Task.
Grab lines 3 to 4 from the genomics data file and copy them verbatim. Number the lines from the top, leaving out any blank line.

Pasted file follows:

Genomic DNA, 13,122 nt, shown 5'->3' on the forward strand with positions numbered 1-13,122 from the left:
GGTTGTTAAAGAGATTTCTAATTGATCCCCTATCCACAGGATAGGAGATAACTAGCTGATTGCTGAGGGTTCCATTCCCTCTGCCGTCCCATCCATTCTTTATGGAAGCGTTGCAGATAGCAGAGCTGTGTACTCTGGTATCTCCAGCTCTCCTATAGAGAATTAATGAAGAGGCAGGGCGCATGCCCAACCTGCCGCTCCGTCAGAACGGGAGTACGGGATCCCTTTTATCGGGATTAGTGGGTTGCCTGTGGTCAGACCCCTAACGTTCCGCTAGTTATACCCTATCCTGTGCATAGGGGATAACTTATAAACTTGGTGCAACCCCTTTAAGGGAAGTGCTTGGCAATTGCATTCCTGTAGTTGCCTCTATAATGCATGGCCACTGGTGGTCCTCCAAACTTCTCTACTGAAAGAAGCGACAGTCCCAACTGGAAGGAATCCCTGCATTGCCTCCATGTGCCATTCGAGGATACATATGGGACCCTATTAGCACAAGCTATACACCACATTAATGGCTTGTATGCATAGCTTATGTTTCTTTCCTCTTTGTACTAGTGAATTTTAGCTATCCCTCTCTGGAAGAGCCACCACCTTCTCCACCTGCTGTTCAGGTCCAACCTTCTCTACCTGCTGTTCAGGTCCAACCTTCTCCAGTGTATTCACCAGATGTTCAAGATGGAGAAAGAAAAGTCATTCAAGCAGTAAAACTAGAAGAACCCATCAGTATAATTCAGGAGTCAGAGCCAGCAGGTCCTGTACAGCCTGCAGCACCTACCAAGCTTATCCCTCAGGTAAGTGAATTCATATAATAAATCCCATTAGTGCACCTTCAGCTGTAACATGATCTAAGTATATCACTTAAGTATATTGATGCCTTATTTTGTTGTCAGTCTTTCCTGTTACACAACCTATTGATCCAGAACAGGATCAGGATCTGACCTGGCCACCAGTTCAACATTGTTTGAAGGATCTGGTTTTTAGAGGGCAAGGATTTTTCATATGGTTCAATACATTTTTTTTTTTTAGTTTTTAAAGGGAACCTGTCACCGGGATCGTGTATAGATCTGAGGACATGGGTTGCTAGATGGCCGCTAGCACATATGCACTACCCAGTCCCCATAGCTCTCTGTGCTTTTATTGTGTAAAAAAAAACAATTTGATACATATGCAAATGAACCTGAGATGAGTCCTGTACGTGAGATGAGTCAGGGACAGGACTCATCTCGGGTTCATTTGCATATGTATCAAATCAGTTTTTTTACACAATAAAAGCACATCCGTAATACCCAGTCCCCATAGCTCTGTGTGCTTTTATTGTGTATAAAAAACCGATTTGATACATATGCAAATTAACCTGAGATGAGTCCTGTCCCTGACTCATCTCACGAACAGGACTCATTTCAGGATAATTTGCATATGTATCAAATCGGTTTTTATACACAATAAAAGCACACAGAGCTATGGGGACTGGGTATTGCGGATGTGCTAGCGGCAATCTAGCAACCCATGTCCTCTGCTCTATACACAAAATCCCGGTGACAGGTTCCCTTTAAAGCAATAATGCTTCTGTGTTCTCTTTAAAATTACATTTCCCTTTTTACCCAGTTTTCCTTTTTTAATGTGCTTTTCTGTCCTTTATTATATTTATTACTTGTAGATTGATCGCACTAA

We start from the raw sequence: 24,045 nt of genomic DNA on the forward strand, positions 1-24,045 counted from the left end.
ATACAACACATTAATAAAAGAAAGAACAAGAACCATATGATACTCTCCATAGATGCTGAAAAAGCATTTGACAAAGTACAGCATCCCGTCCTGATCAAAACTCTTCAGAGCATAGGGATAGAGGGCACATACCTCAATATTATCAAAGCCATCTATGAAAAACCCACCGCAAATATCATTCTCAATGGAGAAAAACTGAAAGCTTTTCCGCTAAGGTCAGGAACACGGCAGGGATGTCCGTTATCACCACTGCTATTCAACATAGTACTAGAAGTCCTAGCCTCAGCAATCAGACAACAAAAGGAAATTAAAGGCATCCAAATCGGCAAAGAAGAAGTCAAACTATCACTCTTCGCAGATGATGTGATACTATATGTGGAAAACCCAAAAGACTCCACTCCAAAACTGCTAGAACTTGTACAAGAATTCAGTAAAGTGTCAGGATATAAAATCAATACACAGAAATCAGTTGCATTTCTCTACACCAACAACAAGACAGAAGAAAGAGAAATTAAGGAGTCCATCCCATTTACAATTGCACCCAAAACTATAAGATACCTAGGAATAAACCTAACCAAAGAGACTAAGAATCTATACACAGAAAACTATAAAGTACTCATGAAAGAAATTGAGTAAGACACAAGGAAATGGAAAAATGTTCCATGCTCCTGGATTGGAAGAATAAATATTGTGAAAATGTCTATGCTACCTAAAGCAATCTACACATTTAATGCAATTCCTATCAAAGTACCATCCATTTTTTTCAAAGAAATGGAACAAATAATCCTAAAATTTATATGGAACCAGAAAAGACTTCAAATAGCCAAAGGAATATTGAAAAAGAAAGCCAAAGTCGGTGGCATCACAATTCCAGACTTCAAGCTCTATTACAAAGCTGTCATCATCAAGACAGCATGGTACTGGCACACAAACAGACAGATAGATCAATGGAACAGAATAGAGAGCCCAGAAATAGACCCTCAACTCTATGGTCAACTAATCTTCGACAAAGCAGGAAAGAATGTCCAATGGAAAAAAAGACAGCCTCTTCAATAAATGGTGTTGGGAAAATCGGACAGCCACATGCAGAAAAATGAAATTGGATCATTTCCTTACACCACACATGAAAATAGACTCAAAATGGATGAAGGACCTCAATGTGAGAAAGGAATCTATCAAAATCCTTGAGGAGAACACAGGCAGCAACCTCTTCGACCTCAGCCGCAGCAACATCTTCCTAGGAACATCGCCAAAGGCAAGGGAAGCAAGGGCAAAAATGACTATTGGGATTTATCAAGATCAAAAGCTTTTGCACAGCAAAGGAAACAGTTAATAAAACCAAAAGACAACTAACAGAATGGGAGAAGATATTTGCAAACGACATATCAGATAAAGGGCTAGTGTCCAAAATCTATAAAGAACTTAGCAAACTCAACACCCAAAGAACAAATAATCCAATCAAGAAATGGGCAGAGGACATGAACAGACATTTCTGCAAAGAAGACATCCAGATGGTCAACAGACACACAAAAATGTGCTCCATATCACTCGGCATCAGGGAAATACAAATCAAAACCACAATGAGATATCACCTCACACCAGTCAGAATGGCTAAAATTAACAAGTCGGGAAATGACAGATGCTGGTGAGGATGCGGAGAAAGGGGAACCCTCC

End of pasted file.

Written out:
We start from the raw sequence: 24,045 nt of genomic DNA on the forward strand, positions 1-24,045 counted from the left end.
ATACAACACATTAATAAAAGAAAGAACAAGAACCATATGATACTCTCCATAGATGCTGAAAAAGCATTTGACAAAGTACAGCATCCCGTCCTGATCAAAACTCTTCAGAGCATAGGGATAGAGGGCACATACCTCAATATTATCAAAGCCATCTATGAAAAACCCACCGCAAATATCATTCTCAATGGAGAAAAACTGAAAGCTTTTCCGCTAAGGTCAGGAACACGGCAGGGATGTCCGTTATCACCACTGCTATTCAACATAGTACTAGAAGTCCTAGCCTCAGCAATCAGACAACAAAAGGAAATTAAAGGCATCCAAATCGGCAAAGAAGAAGTCAAACTATCACTCTTCGCAGATGATGTGATACTATATGTGGAAAACCCAAAAGACTCCACTCCAAAACTGCTAGAACTTGTACAAGAATTCAGTAAAGTGTCAGGATATAAAATCAATACACAGAAATCAGTTGCATTTCTCTACACCAACAACAAGACAGAAGAAAGAGAAATTAAGGAGTCCATCCCATTTACAATTGCACCCAAAACTATAAGATACCTAGGAATAAACCTAACCAAAGAGACTAAGAATCTATACACAGAAAACTATAAAGTACTCATGAAAGAAATTGAGTAAGACACAAGGAAATGGAAAAATGTTCCATGCTCCTGGATTGGAAGAATAAATATTGTGAAAATGTCTATGCTACCTAAAGCAATCTACACATTTAATGCAATTCCTATCAAAGTACCATCCATTTTTTTCAAAGAAATGGAACAAATAATCCTAAAATTTATATGGAACCAGAAAAGACTTCAAATAGCCAAAGGAATATTGAAAAAGAAAGCCAAAGTCGGTGGCATCACAATTCCAGACTTCAAGCTCTATTACAAAGCTGTCATCATCAAGACAGCATGGTACTGGCACACAAACAGACAGATAGATCAATGGAACAGAATAGAGAGCCCAGAAATAGACCCTCAACTCTATGGTCAACTAATCTTCGACAAAGCAGGAAAGAATGTCCAATGGAAAAAAAGACAGCCTCTTCAATAAATGGTGTTGGGAAAATCGGACAGCCACATGCAGAAAAATGAAATTGGATCATTTCCTTACACCACACATGAAAATAGACTCAAAATGGATGAAGGACCTCAATGTGAGAAAGGAATCTATCAAAATCCTTGAGGAGAACACAGGCAGCAACCTCTTCGACCTCAGCCGCAGCAACATCTTCCTAGGAACATCGCCAAAGGCAAGGGAAGCAAGGGCAAAAATGACTATTGGGATTTATCAAGATCAAAAGCTTTTGCACAGCAAAGGAAACAGTTAATAAAACCAAAAGACAACTAACAGAATGGGAGAAGATATTTGCAAACGACATATCAGATAAAGGGCTAGTGTCCAAAATCTATAAAGAACTTAGCAAACTCAACACCCAAAGAACAAATAATCCAATCAAGAAATGGGCAGAGGACATGAACAGACATTTCTGCAAAGAAGACATCCAGATGGTCAACAGACACACAAAAATGTGCTCCATATCACTCGGCATCAGGGAAATACAAATCAAAACCACAATGAGATATCACCTCACACCAGTCAGAATGGCTAAAATTAACAAGTCGGGAAATGACAGATGCTGGTGAGGATGCGGAGAAAGGGGAACCCTCC